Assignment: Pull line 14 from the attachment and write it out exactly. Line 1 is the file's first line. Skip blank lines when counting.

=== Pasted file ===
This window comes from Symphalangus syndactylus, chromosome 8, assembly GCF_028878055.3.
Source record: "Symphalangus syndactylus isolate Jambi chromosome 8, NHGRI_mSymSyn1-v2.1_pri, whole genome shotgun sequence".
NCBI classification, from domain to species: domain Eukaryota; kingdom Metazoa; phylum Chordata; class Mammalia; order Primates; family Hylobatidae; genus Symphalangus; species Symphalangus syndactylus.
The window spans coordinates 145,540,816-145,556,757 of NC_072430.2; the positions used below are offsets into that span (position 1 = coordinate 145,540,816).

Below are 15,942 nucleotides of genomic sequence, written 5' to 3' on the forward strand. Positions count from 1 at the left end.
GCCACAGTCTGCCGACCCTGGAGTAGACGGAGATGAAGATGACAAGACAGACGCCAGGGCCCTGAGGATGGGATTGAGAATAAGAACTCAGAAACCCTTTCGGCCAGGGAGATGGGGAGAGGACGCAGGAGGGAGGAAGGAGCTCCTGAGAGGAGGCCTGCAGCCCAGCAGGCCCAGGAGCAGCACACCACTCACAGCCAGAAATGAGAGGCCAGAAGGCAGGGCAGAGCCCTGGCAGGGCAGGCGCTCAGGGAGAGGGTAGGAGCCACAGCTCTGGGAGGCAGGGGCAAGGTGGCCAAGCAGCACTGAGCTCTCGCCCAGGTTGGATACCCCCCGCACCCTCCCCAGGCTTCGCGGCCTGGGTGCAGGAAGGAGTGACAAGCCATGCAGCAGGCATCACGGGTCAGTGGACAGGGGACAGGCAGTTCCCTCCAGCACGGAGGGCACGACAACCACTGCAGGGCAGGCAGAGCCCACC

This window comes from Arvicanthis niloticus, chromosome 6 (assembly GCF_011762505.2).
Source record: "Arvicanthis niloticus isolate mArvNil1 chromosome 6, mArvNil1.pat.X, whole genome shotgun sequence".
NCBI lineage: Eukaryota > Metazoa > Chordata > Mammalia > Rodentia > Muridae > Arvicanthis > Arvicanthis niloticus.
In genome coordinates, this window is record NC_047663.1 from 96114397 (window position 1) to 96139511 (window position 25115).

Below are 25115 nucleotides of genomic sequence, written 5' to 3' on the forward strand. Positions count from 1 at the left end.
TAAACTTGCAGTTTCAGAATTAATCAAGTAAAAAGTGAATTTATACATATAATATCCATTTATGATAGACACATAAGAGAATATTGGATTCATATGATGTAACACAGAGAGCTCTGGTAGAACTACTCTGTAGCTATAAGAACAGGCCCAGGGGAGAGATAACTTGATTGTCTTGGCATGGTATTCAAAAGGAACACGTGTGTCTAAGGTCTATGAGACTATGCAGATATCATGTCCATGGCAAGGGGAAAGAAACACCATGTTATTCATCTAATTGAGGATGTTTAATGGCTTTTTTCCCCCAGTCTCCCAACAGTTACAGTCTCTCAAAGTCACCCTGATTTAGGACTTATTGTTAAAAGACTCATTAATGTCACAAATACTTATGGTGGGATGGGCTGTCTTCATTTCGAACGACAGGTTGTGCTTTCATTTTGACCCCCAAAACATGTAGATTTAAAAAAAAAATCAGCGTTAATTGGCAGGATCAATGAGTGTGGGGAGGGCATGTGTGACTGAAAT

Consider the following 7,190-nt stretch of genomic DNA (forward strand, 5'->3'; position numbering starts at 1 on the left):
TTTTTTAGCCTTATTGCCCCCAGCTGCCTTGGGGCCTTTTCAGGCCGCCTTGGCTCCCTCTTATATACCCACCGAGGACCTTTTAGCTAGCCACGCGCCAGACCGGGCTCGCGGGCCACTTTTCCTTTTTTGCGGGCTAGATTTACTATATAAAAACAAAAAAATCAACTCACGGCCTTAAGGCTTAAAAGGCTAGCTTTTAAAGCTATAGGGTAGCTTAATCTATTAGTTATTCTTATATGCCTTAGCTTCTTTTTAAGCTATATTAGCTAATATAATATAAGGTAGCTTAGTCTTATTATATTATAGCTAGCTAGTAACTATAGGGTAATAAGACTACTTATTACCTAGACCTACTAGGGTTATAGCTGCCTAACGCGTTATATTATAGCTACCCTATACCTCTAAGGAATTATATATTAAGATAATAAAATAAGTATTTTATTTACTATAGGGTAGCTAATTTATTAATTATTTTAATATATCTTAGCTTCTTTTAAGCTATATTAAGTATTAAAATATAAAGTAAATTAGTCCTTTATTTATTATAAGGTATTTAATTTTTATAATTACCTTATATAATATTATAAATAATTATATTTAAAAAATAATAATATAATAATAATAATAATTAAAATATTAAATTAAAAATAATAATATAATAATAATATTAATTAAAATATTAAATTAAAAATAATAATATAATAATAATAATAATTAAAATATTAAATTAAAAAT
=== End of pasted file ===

TTTTTTAGCCTTATTGCCCCCAGCTGCCTTGGGGCCTTTTCAGGCCGCCTTGGCTCCCTCTTATATACCCACCGAGGACCTTTTAGCTAGCCACGCGCCAGACCGGGCTCGCGGGCCACTTTTCCTTTTTTGCGGGCTAGATTTACTATATAAAAACAAAAAAATCAACTCACGGCCTTAAGGCTTAAAAGGCTAGCTTTTAAAGCTATAGGGTAGCTTAATCTATTAGTTATTCTTATATGCCTTAGCTTCTTTTTAAGCTATATTAGCTAATATAATATAAGGTAGCTTAGTCTTATTATATTATAGCTAGCTAGTAACTATAGGGTAATAAGACTACTTATTACCTAGACCTACTAGGGTTATAGCTGCCTAACGCGTTATATTATAGCTACCCTATACCTCTAAGGAATTATATATTAAGATAATAAAATAAGTATTTTATTTACTATAGGGTAGCTAATTTATTAATTATTTTAATATATCTTAGCTTCTTTTAAGCTATATTAAGTATTAAAATATAAAGTAAATTAGTCCTTTATTTATTATAAGGTATTTAATTTTTATAATTACCTTATATAATATTATAAATAATTATATTTAAAAAATAATAATATAATAATAATAATAATTAAAATATTAAATTAAAAATAATAATATAATAATAATATTAATTAAAATATTAAATTAAAAATAATAATATAATAATAATAATAATTAAAATATTAAATTAAAAAT